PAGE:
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The national model of professional learning

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Model of Professional Learning P R O F E S S I O N A L S T A N D A R D S P R O F E S S I O N A L S T A N D A R D S P R O F E S S I O N A L S T A N D A R D S L earn i n g Education professional Ch il d r en, y ou n g p e opl e a n d a dult l ea r ne r s Learning by enquiring L e a rn i ng -a s - c ollabo r a ti v e Learning that deepens knowledge & understanding L E A D E R S H I P O F & F O R L E A R N I N G L E A D E R S H I P O F & F O R L E A R N I N G L E A D E R S H I P O F & F O R L E A R N I N G

The national model of professional learning

As education professionals you engage in professional learning to stimulate your thinking and to ensure your practice is critically informed and up-to-date.

The model of professional learning identifies the key principles and features of effective learning that will build capacity and promote collaborative practices. The model provides a shared language and aspiration, informing the provision, structure and nature of learning. It also outlines the kinds of learning that will empower and enable you to best meet the needs of learners.

We will work with national organisations and Regional Improvement Collaboratives to produce a range of materials to support your engagement with the new model and plan your professional learning.

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Leadership of and for learning

Leaders in the widest sense understand that people are the drivers and enactors of change for improvement. Professional learning and development is the means by which this is put into action. As a priority, leaders commit to and invest in their own professional learning and development, creating the conditions where professional learning can thrive – space, time, culture and trust.

  • Develop the strategic vision to lead and support learning for all
  • Develop a learning culture and ethos based on trust, honesty, challenge and support; one which supports and promotes the growth of professional capital through professional learning
  • Support and provide time for meaningful engagement in sustained professional learning and development with opportunities to share
  • Lead learning conversations underpinned by coaching approaches to stimulate, challenge and support thinking
  • Have professional courage
  • Enact collaborative and enquiring approaches to practice
  • Encourage, challenge and question to ensure development and progress
  • Be committed to and recognise the importance of developing individual and collective knowledge

Professional standards and policy

Professional standards and educational policies both support and inform professional learning. It is important to examine and consider them in action and understand the connections and coherence across educational policies and the professional standards. The model can be used:

  • To self-evaluate and engage in critically reflective thinking about practice as part of regular, planned and ongoing professional learning dialogues and development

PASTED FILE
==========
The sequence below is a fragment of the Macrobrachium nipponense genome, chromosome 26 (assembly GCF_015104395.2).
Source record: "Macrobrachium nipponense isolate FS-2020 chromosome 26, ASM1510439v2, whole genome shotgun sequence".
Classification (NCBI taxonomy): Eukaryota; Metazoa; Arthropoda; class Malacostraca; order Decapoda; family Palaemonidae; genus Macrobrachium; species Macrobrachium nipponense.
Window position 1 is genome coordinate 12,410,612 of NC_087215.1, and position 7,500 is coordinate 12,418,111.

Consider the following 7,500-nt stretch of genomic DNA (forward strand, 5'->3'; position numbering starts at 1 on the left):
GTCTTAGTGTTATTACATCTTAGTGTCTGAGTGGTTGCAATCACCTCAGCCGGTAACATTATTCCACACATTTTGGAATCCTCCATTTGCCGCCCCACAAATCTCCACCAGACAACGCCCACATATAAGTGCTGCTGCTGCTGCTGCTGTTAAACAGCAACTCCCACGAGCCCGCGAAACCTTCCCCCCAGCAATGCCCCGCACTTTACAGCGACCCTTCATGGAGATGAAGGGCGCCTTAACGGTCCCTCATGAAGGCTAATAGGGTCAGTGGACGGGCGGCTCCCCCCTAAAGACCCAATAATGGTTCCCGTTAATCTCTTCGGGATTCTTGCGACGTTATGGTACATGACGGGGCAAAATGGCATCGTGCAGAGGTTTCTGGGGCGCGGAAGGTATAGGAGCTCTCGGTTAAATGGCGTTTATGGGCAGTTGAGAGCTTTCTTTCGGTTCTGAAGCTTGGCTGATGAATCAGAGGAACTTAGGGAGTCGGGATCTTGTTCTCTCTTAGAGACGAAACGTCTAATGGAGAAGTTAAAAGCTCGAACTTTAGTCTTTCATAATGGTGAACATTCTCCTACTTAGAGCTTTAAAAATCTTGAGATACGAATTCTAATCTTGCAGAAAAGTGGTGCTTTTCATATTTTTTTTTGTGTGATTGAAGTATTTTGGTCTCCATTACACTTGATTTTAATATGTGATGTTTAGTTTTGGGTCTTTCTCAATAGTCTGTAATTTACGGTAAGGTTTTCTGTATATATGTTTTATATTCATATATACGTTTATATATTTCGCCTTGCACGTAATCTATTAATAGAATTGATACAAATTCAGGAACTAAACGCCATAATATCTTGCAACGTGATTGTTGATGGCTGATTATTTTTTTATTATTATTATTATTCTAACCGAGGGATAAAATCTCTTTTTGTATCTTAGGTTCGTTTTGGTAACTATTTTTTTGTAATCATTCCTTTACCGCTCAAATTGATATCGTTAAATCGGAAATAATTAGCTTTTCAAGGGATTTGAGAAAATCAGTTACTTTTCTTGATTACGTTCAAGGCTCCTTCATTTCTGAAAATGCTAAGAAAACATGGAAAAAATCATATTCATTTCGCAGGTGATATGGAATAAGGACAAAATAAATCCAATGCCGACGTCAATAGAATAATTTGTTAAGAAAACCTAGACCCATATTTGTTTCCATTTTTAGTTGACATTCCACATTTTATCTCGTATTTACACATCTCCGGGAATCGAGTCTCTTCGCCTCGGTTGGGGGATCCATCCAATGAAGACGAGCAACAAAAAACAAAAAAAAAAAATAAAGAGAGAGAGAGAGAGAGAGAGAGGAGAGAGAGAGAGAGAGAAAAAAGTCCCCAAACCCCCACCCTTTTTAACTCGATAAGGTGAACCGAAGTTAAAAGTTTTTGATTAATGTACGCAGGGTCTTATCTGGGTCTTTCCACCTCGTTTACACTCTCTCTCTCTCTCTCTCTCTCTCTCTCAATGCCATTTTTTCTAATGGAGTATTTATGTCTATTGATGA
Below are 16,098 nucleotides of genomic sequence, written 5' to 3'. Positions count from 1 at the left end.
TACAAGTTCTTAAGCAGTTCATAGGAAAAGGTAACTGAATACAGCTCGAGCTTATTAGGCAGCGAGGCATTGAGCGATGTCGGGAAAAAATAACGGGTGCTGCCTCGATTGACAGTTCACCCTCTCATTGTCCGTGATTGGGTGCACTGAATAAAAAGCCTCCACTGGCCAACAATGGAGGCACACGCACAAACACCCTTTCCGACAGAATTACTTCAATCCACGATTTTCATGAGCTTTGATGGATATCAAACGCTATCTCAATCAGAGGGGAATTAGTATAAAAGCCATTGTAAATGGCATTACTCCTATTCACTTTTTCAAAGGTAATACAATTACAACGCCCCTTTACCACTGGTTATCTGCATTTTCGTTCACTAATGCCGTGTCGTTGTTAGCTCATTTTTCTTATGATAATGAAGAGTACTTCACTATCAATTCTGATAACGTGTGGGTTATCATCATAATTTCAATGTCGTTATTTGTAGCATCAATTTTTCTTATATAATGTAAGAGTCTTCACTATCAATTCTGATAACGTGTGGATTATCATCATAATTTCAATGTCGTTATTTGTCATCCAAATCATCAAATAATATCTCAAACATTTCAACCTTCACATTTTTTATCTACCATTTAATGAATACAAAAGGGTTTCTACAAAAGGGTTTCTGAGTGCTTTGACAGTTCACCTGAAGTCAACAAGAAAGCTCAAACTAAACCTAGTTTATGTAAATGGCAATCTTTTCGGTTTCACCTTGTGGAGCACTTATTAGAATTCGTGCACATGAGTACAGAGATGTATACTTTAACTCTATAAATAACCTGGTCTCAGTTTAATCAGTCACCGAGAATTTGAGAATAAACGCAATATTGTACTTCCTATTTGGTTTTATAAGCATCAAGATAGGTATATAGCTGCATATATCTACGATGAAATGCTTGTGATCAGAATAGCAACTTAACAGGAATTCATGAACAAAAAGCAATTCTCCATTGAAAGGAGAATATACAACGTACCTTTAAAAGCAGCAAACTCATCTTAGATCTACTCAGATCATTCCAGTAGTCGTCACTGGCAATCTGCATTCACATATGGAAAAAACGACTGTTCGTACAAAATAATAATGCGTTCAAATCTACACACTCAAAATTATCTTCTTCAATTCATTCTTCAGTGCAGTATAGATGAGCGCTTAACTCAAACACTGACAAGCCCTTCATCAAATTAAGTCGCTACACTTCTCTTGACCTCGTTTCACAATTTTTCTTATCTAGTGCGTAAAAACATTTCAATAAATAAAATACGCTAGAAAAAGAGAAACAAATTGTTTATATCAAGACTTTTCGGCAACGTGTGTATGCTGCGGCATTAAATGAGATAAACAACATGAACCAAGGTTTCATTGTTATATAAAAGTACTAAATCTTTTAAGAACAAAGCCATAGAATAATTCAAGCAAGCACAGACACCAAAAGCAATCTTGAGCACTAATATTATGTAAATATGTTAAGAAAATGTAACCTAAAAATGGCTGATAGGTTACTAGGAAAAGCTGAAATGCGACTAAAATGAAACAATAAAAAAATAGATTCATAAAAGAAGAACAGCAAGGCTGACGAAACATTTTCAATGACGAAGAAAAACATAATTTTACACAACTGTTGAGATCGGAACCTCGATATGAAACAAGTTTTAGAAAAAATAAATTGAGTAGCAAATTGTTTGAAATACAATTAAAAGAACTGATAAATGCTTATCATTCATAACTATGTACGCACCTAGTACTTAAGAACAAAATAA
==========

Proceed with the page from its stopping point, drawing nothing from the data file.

• To support professional growth and agency
  • To ask critical questions of self, school or organisation and system
  • As a catalyst for learning
  • To frame and support thinking and practice
  • As a way to signpost and plan learning
  • To challenge and consider beliefs, values and professional actions
  • To explore professional identity

Learning as collaborative

Learning with and from colleagues, partners and learners as part of an active learning community:

  • Learning is an interactive and active process
  • The educator as learner reflects on professional practice and shares professional learning
  • The educator as learner self-evaluates and considers own assumptions, context, relationships with others and is self-aware
  • Conversations about learning are: 
    • Frequent and prioritised
    • Productive and focused
    • Based on feedback loops between and for educators, learners, colleagues, leaders and relevant partners
  • Knowledge is developed by and with educators, learners, family/carers and learning community
    • Engaging learners and their families/carers/relevant partners
    • External knowledge and other expertise and perspectives
    • Learning with and from colleagues, learners and others

Learning by enquiring

There is an ethical prerogative to taking an enquiry stance, to try to improve outcomes for children, young people and adult learners:

  • Asking critical questions about self, and learners within your context
  • Reflecting on professional practice, learning and the learning of learners within your context encourages metacognitive knowledge and skills
  • Supporting dispositions around risk-taking, being open to change and ready to innovate
  • Critically examining a wide range of sources of information to inform knowledge and understanding
  • Asking questions about impact, about the progress of learners and their learning
  • Enquiry based professional learning encourages informed decision making and clearer articulation of ‘why’ we are teaching and learning in the way we are, promoting voice around the 'so what?’ and 'what now'?
  • Develops professional agency and voice – educators as leaders of change

Learning that deepens knowledge and understanding

Professional learning should inform, challenge and help to understand why we do what we do. Enquiry is the basis for reflective and strategic thinking (metacognition) about practice and becomes the methodology for professional learning.

  • Understanding and developing self as a learner and as a professional:
    • What interests, informs and influences you?
    • How do you examine your own assumptions and beliefs?
    • How is your professional voice shaped by professional values?
  • Developing depth of knowledge about:
    • Learning and teaching
    • Subject, curriculum and policy
    • Own assumptions, values and beliefs